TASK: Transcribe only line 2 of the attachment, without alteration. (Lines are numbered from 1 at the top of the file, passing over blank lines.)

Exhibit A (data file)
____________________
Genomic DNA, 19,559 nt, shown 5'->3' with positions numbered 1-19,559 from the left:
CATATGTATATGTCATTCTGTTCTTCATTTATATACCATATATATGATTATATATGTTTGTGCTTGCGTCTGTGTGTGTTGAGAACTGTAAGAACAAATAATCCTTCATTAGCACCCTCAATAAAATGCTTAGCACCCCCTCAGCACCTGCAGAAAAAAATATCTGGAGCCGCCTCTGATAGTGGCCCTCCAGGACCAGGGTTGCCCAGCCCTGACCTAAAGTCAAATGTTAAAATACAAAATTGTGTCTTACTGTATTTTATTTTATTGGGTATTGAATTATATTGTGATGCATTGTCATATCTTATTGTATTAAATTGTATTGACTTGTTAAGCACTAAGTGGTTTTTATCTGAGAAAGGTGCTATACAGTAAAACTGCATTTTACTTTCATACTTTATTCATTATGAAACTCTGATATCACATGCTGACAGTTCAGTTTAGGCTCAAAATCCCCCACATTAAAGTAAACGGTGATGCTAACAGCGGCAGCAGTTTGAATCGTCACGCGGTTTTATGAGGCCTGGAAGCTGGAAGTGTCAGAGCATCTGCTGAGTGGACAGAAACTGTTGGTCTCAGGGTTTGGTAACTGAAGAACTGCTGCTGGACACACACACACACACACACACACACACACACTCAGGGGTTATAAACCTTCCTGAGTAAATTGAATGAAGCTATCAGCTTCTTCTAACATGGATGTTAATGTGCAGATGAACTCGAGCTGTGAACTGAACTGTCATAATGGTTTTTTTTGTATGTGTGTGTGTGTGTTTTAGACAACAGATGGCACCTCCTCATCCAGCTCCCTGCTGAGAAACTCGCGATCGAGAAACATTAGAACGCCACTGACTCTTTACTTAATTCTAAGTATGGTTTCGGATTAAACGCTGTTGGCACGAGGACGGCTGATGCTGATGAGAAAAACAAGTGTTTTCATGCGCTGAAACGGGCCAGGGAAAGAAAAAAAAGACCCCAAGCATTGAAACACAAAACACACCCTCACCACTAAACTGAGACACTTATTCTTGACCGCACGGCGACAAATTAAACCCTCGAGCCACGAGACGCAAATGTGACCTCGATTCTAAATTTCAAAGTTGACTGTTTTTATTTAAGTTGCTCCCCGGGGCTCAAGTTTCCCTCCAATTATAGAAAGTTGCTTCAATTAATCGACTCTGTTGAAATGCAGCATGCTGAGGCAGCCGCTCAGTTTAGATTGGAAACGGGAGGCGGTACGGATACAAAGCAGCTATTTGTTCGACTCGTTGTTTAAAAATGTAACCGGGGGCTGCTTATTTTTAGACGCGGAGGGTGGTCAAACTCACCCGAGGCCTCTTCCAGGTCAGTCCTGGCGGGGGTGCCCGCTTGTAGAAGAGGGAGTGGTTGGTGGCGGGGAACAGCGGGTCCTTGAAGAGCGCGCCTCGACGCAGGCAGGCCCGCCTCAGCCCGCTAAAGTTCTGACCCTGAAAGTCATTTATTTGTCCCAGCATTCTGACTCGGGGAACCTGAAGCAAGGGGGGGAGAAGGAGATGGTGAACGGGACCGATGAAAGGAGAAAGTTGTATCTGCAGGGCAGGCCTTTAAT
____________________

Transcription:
CATATGTATATGTCATTCTGTTCTTCATTTATATACCATATATATGATTATATATGTTTGTGCTTGCGTCTGTGTGTGTTGAGAACTGTAAGAACAAATAATCCTTCATTAGCACCCTCAATAAAATGCTTAGCACCCCCTCAGCACCTGCAGAAAAAAATATCTGGAGCCGCCTCTGATAGTGGCCCTCCAGGACCAGGGTTGCCCAGCCCTGACCTAAAGTCAAATGTTAAAATACAAAATTGTGTCTTACTGTATTTTATTTTATTGGGTATTGAATTATATTGTGATGCATTGTCATATCTTATTGTATTAAATTGTATTGACTTGTTAAGCACTAAGTGGTTTTTATCTGAGAAAGGTGCTATACAGTAAAACTGCATTTTACTTTCATACTTTATTCATTATGAAACTCTGATATCACATGCTGACAGTTCAGTTTAGGCTCAAAATCCCCCACATTAAAGTAAACGGTGATGCTAACAGCGGCAGCAGTTTGAATCGTCACGCGGTTTTATGAGGCCTGGAAGCTGGAAGTGTCAGAGCATCTGCTGAGTGGACAGAAACTGTTGGTCTCAGGGTTTGGTAACTGAAGAACTGCTGCTGGACACACACACACACACACACACACACACACACTCAGGGGTTATAAACCTTCCTGAGTAAATTGAATGAAGCTATCAGCTTCTTCTAACATGGATGTTAATGTGCAGATGAACTCGAGCTGTGAACTGAACTGTCATAATGGTTTTTTTTGTATGTGTGTGTGTGTGTTTTAGACAACAGATGGCACCTCCTCATCCAGCTCCCTGCTGAGAAACTCGCGATCGAGAAACATTAGAACGCCACTGACTCTTTACTTAATTCTAAGTATGGTTTCGGATTAAACGCTGTTGGCACGAGGACGGCTGATGCTGATGAGAAAAACAAGTGTTTTCATGCGCTGAAACGGGCCAGGGAAAGAAAAAAAAGACCCCAAGCATTGAAACACAAAACACACCCTCACCACTAAACTGAGACACTTATTCTTGACCGCACGGCGACAAATTAAACCCTCGAGCCACGAGACGCAAATGTGACCTCGATTCTAAATTTCAAAGTTGACTGTTTTTATTTAAGTTGCTCCCCGGGGCTCAAGTTTCCCTCCAATTATAGAAAGTTGCTTCAATTAATCGACTCTGTTGAAATGCAGCATGCTGAGGCAGCCGCTCAGTTTAGATTGGAAACGGGAGGCGGTACGGATACAAAGCAGCTATTTGTTCGACTCGTTGTTTAAAAATGTAACCGGGGGCTGCTTATTTTTAGACGCGGAGGGTGGTCAAACTCACCCGAGGCCTCTTCCAGGTCAGTCCTGGCGGGGGTGCCCGCTTGTAGAAGAGGGAGTGGTTGGTGGCGGGGAACAGCGGGTCCTTGAAGAGCGCGCCTCGACGCAGGCAGGCCCGCCTCAGCCCGCTAAAGTTCTGACCCTGAAAGTCATTTATTTGTCCCAGCATTCTGACTCGGGGAACCTGAAGCAAGGGGGGGAGAAGGAGATGGTGAACGGGACCGATGAAAGGAGAAAGTTGTATCTGCAGGGCAGGCCTTTAAT